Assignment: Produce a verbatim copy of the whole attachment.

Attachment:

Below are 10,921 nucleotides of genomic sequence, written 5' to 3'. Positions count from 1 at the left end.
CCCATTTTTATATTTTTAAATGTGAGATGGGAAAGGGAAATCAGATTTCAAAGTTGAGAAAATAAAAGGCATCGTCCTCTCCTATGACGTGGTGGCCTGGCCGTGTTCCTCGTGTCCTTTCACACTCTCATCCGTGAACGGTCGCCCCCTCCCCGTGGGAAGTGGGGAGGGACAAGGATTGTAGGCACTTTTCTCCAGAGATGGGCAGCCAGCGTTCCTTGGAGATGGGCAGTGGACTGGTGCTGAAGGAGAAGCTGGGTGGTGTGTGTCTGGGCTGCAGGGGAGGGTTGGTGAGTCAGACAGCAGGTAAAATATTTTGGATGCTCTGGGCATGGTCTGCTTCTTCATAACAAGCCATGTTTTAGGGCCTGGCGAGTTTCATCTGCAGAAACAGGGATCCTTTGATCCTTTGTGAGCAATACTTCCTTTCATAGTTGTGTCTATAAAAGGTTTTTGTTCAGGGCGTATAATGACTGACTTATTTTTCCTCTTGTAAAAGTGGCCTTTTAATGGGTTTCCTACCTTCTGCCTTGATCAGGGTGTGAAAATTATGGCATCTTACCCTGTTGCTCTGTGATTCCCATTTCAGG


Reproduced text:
Below are 10,921 nucleotides of genomic sequence, written 5' to 3'. Positions count from 1 at the left end.
CCCATTTTTATATTTTTAAATGTGAGATGGGAAAGGGAAATCAGATTTCAAAGTTGAGAAAATAAAAGGCATCGTCCTCTCCTATGACGTGGTGGCCTGGCCGTGTTCCTCGTGTCCTTTCACACTCTCATCCGTGAACGGTCGCCCCCTCCCCGTGGGAAGTGGGGAGGGACAAGGATTGTAGGCACTTTTCTCCAGAGATGGGCAGCCAGCGTTCCTTGGAGATGGGCAGTGGACTGGTGCTGAAGGAGAAGCTGGGTGGTGTGTGTCTGGGCTGCAGGGGAGGGTTGGTGAGTCAGACAGCAGGTAAAATATTTTGGATGCTCTGGGCATGGTCTGCTTCTTCATAACAAGCCATGTTTTAGGGCCTGGCGAGTTTCATCTGCAGAAACAGGGATCCTTTGATCCTTTGTGAGCAATACTTCCTTTCATAGTTGTGTCTATAAAAGGTTTTTGTTCAGGGCGTATAATGACTGACTTATTTTTCCTCTTGTAAAAGTGGCCTTTTAATGGGTTTCCTACCTTCTGCCTTGATCAGGGTGTGAAAATTATGGCATCTTACCCTGTTGCTCTGTGATTCCCATTTCAGG